Interpretation of a PSMA based PET scan is not as simple as it may first appear. Although PSMA is commonly associated with prostate cancer, other tumor types such as gastric, colon, thyroid and kidney cancer can express high PSMA levels as can some normal tissues such as salivary glands.3 Not all prostate cancers have elevated PSMA with subtypes such as high grade disease, neuroendocrine and ductal prostate cancer may not show significant uptake owing to variation in PSMA expression.

Another issue is that there is not just one generic PSMA PET scan. Ga-68 PSMA-11 (note the designation of this agent as “PSMA-11”) is the first one approved in the US for use at UCLA and UCSF. Sometimes it feels like you need a score card to keep up with the current PSMA PET literature. PSMA-11 is also referred to in the literature as HBED-CC PSMA, and was originally developed in Germany. Also in the investigational phase are other PSMA related agents: DCFPyl, PSMA-617, and J591, to name just a few. Just when you thought PSMA was the ultimate PET agent for prostate cancer, one recent paper indicated that there are at least 60 registered studies pertaining to the use of PET tracers in prostate cancer with dozens completely unrelated to PSMA targeting.4 Another evolving prostate cancer PET imaging agent to be aware of is Ga-68 DOTATATE which is useful to detect well-differentiated neuroendocrine tumors. Studies suggest this tracer uptake is higher in mCRPC patients with neuroendocrine or BRCA mutations, potentially filling a role for non-PSMA expressing prostate cancers.5

Can the ability of PSMA PET to detect the earliest stages of metastasis have unintended consequences on current standards of care? Will this new technologic advance be disruptive to current clinical trials designs that use standard CT, MRI and bone scan as entry criteria? Almost all recent clinical trials for prostate cancer have relied on this standard imaging approach. Introducing PSMA PET into routine clinical practice may suddenly reclassify a patient’s disease state for a trial or otherwise alter standard clinical care pathways based on trials that used standard imaging. As a specific example, multiple androgen receptor pathway blockers have been approved for M0 prostate cancer using CT and bone scan. Using PSMA PET might cause the M0 space to suddenly “shrink” as metastasis are detected earlier with patients re-classified to stage M1. The utility of these medications and the clinical trials that supported their approval might suddenly be problematic if PSMA PET use becomes routinely used for M0 disease.

As always, when new technology is approved, which insurance carriers will pay for this PET imaging will be determined as more patients with different coverages are tested. Another unknown is will the new PSMA PET improve patient outcomes?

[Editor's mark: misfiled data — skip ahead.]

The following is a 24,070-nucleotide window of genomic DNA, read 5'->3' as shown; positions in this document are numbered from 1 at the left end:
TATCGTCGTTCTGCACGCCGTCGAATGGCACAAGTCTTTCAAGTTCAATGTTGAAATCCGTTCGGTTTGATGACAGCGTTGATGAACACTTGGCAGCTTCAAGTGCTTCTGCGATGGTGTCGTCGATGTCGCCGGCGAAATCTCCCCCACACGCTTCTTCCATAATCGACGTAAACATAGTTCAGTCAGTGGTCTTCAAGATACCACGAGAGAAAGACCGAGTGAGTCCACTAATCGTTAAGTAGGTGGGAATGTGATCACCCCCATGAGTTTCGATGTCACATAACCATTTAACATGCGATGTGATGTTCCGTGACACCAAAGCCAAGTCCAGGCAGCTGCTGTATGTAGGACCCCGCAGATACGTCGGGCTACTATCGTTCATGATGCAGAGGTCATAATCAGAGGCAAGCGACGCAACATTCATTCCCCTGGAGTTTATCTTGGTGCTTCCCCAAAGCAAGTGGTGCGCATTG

PSMA PET technologies are a major step forward in the management of prostate cancer. However, while we celebrate this advance and new applications such as PSMA based theragnostics become available, we also need to be aware of its limitations. Beyond the current US access issues, it is not clear if the newly approved Ga-68 PSMA-11 will prove to be the best or will other PSMA targeting agents be superior. PSMA uptake is not exclusively prostate cancer specific and can be taken up physiologically and pathologically in non-prostatic tissue. Interpretation of PSMA PET scans may require expertise similar to what is now being recognized for the optimum interpretation of studies such as prostate multi-parametric MRI. The real benefit of this next generation PSMA imaging should become obvious once it is available to more prostate cancer patients across the US.

Leonard G. Gomella, MD Editor-in-Chief Philadelphia, PA, USA


  1. Mohammed AA, Shergill IS, Vandal MT, Gujral SS. ProstaSinct and its role in the diagnosis of prostate cancer. Expert Rev Mol Diagn2007;7(4):345-349.
  2. Abou D, Benabdallah N, Jiang W et al. Prostate cancer theranostics - an overview. Front Oncol 2020;10:884.
  3. Shetty D, Pate D, Le K et al. Pitfalls in Gallium-68 PSMA PET/CT interpretation—a pictorial review. Tomography 2018;4(4):182-193.
  4. Fraum TJ, Ludwig DR, Kim EH et al. Prostate cancer PET tracers: essentials for the urologist. Can J Urol 2018;25(4):9371-9383.
  5. Bilen MA, Akintayo AA, Abiodun-Ojo et al. The role of 68Ga-DOTATATE for evaluation of patients with metastatic castration-resistant prostate cancer (mCRPC). J Clin Oncol 2020;38(Suppl 6):217.


© The Canadian Journal of Urology™; 28(2); April 2021

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April 2021, Vol.28 No.2